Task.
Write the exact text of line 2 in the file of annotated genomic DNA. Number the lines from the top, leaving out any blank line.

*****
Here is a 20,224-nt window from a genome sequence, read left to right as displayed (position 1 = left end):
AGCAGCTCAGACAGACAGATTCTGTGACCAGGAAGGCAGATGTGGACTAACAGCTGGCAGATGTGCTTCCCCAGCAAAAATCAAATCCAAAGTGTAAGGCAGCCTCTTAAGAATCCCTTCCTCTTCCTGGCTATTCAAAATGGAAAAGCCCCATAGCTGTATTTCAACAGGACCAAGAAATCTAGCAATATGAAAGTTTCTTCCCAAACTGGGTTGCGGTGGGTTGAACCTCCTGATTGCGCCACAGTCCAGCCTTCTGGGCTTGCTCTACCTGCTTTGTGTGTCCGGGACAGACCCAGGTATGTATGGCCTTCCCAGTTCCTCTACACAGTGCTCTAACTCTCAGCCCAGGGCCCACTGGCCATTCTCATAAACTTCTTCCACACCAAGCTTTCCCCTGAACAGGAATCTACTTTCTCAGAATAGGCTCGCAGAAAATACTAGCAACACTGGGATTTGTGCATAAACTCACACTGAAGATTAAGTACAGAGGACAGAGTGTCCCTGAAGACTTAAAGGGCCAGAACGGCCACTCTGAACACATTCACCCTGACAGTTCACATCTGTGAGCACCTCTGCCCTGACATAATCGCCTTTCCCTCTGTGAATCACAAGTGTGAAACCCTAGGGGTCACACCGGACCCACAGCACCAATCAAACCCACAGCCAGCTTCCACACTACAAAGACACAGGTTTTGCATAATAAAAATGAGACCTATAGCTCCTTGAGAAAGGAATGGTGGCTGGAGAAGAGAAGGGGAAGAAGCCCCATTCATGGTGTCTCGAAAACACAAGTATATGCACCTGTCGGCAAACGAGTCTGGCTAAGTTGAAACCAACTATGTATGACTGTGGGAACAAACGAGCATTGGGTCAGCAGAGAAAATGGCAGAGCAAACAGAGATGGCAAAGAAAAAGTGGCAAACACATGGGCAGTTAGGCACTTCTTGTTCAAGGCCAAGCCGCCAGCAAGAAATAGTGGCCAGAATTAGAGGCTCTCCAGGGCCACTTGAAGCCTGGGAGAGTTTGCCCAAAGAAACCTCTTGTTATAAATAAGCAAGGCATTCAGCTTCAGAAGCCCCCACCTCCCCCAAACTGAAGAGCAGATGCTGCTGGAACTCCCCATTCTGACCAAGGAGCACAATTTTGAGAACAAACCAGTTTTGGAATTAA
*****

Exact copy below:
AGCAGCTCAGACAGACAGATTCTGTGACCAGGAAGGCAGATGTGGACTAACAGCTGGCAGATGTGCTTCCCCAGCAAAAATCAAATCCAAAGTGTAAGGCAGCCTCTTAAGAATCCCTTCCTCTTCCTGGCTATTCAAAATGGAAAAGCCCCATAGCTGTATTTCAACAGGACCAAGAAATCTAGCAATATGAAAGTTTCTTCCCAAACTGGGTTGCGGTGGGTTGAACCTCCTGATTGCGCCACAGTCCAGCCTTCTGGGCTTGCTCTACCTGCTTTGTGTGTCCGGGACAGACCCAGGTATGTATGGCCTTCCCAGTTCCTCTACACAGTGCTCTAACTCTCAGCCCAGGGCCCACTGGCCATTCTCATAAACTTCTTCCACACCAAGCTTTCCCCTGAACAGGAATCTACTTTCTCAGAATAGGCTCGCAGAAAATACTAGCAACACTGGGATTTGTGCATAAACTCACACTGAAGATTAAGTACAGAGGACAGAGTGTCCCTGAAGACTTAAAGGGCCAGAACGGCCACTCTGAACACATTCACCCTGACAGTTCACATCTGTGAGCACCTCTGCCCTGACATAATCGCCTTTCCCTCTGTGAATCACAAGTGTGAAACCCTAGGGGTCACACCGGACCCACAGCACCAATCAAACCCACAGCCAGCTTCCACACTACAAAGACACAGGTTTTGCATAATAAAAATGAGACCTATAGCTCCTTGAGAAAGGAATGGTGGCTGGAGAAGAGAAGGGGAAGAAGCCCCATTCATGGTGTCTCGAAAACACAAGTATATGCACCTGTCGGCAAACGAGTCTGGCTAAGTTGAAACCAACTATGTATGACTGTGGGAACAAACGAGCATTGGGTCAGCAGAGAAAATGGCAGAGCAAACAGAGATGGCAAAGAAAAAGTGGCAAACACATGGGCAGTTAGGCACTTCTTGTTCAAGGCCAAGCCGCCAGCAAGAAATAGTGGCCAGAATTAGAGGCTCTCCAGGGCCACTTGAAGCCTGGGAGAGTTTGCCCAAAGAAACCTCTTGTTATAAATAAGCAAGGCATTCAGCTTCAGAAGCCCCCACCTCCCCCAAACTGAAGAGCAGATGCTGCTGGAACTCCCCATTCTGACCAAGGAGCACAATTTTGAGAACAAACCAGTTTTGGAATTAA